„Sitting in a Court of law, I can receive no evidence but what comes under the sanction of an oath.“

—  Lloyd Kenyon, 1st Baron Kenyon, Wright v. Barnard (1797), 2 Esp. 701.
Lloyd Kenyon, 1st Baron Kenyon Foto
Lloyd Kenyon, 1st Baron Kenyon92
British Baron 1732 - 1802
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Richard Nixon Foto

„As long as I'm sitting in the chair, there's not going to be any Jew appointed to that court. [No Jew] can be right on the criminal-law issue.“

—  Richard Nixon 37th President of the United States of America 1913 - 1994
2000s, National Review (19 November 2001) http://www.findarticles.com/p/articles/mi_m1282/is_22_53/ai_79665375/pg_2

Lloyd Kenyon, 1st Baron Kenyon Foto
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Richard Arden, 1st Baron Alvanley Foto
Learned Hand Foto

„Liberty lies in the hearts of men and women; when it dies there, no constitution, no law, no court can save it; no constitution, no law, no court can even do much to help it…“

—  Learned Hand American legal scholar, Court of Appeals judge 1872 - 1961
Extra-judicial writings, Context: What do we mean when we say that first of all we seek liberty? I often wonder whether we do not rest our hopes too much upon constitutions, upon laws and upon courts. These are false hopes; believe me, these are false hopes. Liberty lies in the hearts of men and women; when it dies there, no constitution, no law, no court can save it; no constitution, no law, no court can even do much to help it… What is this liberty that must lie in the hearts of men and women? It is not the ruthless, the unbridled will; it is not the freedom to do as one likes. That is the denial of liberty and leads straight to its overthrow. A society in which men recognize no check on their freedom soon becomes a society where freedom is the possession of only a savage few — as we have learned to our sorrow. What then is the spirit of liberty? I cannot define it; I can only tell you my own faith. The spirit of liberty is the spirit which is not too sure that it is right; the spirit of liberty is the spirit which seeks to understand the minds of other men and women; the spirit of liberty is the spirit which weighs their interests alongside its own without bias; the spirit of liberty remembers that not even a sparrow falls to earth unheeded; the spirit of liberty is the spirit of Him who, near two thousand years ago, taught mankind that lesson it has never learned, but has never quite forgotten; that there may be a kingdom where the least shall be heard and considered side by side with the greatest. “The Spirit of Liberty” - speech at “I Am an American Day” ceremony, Central Park, New York City (21 May 1944).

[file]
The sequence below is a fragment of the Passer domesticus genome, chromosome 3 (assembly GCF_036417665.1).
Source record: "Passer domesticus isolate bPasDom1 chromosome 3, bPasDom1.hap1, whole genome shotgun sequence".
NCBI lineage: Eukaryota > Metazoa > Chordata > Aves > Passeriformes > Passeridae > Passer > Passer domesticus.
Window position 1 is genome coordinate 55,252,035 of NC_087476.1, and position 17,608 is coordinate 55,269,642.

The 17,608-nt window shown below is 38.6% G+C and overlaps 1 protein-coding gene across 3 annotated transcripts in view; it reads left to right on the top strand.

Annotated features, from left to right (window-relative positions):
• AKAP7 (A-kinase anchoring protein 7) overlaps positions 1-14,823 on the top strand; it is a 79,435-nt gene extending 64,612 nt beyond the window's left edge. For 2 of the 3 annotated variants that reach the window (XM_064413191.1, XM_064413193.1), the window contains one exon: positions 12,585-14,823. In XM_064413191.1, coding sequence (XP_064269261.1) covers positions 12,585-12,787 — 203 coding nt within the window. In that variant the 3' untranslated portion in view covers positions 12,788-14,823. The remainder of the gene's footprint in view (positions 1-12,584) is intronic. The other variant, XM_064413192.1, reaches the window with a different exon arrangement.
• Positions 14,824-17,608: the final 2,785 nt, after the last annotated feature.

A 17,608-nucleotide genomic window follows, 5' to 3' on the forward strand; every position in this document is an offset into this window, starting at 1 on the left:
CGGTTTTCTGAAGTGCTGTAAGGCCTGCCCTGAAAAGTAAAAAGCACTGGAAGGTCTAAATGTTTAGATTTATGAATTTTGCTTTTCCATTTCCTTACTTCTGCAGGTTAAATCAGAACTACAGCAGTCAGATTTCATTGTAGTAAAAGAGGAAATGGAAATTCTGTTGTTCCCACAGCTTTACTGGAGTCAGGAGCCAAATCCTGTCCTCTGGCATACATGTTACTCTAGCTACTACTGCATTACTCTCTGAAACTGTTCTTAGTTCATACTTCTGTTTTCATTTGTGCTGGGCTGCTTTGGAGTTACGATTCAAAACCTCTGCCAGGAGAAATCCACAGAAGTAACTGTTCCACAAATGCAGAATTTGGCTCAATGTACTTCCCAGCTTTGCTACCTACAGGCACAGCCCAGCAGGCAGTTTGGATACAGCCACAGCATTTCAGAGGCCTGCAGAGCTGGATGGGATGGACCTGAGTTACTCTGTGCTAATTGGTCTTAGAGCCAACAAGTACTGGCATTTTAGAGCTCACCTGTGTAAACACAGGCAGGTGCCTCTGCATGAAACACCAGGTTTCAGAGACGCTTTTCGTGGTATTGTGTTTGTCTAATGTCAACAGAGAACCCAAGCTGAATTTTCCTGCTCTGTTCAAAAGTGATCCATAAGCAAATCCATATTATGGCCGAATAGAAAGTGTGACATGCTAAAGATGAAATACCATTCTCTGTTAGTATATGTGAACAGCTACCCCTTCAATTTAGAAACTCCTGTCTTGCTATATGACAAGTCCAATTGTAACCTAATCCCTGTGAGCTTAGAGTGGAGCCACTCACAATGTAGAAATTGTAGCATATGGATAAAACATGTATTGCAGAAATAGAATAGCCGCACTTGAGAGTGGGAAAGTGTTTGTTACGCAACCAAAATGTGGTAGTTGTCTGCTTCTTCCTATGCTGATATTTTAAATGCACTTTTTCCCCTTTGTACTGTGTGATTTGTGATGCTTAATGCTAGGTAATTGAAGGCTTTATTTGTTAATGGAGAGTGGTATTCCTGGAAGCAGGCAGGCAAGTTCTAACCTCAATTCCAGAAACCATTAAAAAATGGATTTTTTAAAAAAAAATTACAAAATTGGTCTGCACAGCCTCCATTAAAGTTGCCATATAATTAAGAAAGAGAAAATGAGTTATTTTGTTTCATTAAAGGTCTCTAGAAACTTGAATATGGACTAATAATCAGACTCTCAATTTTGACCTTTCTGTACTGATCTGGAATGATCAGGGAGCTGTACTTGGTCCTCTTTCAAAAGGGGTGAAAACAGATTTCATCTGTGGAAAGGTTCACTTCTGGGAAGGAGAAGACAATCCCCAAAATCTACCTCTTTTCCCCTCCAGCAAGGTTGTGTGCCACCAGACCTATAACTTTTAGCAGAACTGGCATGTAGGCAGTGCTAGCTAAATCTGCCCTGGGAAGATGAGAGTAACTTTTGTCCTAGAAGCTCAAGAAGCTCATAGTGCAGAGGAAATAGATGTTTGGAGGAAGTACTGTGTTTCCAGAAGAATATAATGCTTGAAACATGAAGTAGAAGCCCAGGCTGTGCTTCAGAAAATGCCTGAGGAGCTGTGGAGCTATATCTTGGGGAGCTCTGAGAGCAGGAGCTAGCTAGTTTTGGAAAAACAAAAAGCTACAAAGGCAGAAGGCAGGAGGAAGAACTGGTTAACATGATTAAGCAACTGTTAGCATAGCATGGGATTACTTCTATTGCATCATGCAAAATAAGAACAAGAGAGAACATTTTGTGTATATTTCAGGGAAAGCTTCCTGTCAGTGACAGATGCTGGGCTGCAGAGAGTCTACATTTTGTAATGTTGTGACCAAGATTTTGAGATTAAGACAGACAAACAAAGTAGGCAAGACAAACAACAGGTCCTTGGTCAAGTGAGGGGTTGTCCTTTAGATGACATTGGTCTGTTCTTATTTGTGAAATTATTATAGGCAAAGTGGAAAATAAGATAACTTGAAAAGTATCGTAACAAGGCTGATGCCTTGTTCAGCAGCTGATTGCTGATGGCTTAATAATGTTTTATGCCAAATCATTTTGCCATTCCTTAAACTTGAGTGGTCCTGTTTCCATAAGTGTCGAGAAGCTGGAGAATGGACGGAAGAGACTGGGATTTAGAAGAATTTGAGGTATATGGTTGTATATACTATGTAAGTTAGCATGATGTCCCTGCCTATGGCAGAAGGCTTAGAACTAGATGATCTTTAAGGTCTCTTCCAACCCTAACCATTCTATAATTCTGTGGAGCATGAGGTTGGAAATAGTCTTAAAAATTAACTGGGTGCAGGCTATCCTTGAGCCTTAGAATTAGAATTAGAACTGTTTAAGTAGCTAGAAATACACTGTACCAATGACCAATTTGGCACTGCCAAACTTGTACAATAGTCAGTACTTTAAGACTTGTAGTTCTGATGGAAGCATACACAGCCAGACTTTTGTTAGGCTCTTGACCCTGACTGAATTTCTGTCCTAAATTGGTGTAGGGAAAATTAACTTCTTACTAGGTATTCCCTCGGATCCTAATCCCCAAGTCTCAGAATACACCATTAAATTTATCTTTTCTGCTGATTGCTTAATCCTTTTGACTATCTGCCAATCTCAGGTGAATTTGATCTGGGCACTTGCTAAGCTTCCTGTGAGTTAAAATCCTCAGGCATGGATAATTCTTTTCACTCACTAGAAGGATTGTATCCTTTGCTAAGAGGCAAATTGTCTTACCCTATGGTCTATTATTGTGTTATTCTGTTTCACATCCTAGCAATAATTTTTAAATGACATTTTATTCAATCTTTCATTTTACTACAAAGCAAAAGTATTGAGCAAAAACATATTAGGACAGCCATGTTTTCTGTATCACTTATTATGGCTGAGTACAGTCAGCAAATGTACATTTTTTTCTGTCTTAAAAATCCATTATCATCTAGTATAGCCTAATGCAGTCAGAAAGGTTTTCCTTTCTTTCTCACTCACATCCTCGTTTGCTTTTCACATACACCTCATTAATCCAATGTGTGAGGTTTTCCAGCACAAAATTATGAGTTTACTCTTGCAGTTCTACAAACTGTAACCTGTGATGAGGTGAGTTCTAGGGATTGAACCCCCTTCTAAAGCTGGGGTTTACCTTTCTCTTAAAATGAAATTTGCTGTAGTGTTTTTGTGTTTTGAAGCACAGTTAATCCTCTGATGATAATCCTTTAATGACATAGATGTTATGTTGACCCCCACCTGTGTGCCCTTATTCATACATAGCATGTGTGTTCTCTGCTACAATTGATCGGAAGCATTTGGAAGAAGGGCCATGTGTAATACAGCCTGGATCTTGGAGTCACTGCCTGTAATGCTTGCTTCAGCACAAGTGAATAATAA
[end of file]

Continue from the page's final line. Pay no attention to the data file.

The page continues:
Sir Francis Buller, 1st Baronet Foto
Henri-Frédéric Amiel Foto

„To adore, to understand, to receive, to feel, to give, to act: there is my law my duty, my happiness, my heaven. Let come what come will — even death.“

—  Henri-Frédéric Amiel Swiss philosopher and poet 1821 - 1881
Journal Intime (1882), Journal entries, Context: To adore, to understand, to receive, to feel, to give, to act: there is my law my duty, my happiness, my heaven. Let come what come will — even death. Only be at peace with self, live in the presence of God, in communion with Him, and leave the guidance of existence to those universal powers against whom thou canst do nothing! If death gives me time, so much the better. If its summons is near, so much the better still; if a half-death overtake me, still so much the better, for so the path of success is closed to me only that I may find opening before me the path of heroism, of moral greatness and resignation. Every life has its potentiality of greatness, and as it is impossible to be outside God, the best is consciously to dwell in Him. 16 July 1848

 Confucius Foto

„The superior man thinks of virtue; the small man thinks of comfort. The superior man thinks of the sanctions of law; the small man thinks of favors which he may receive.“

—  Confucius Chinese teacher, editor, politician, and philosopher -551 - -479 v.Chr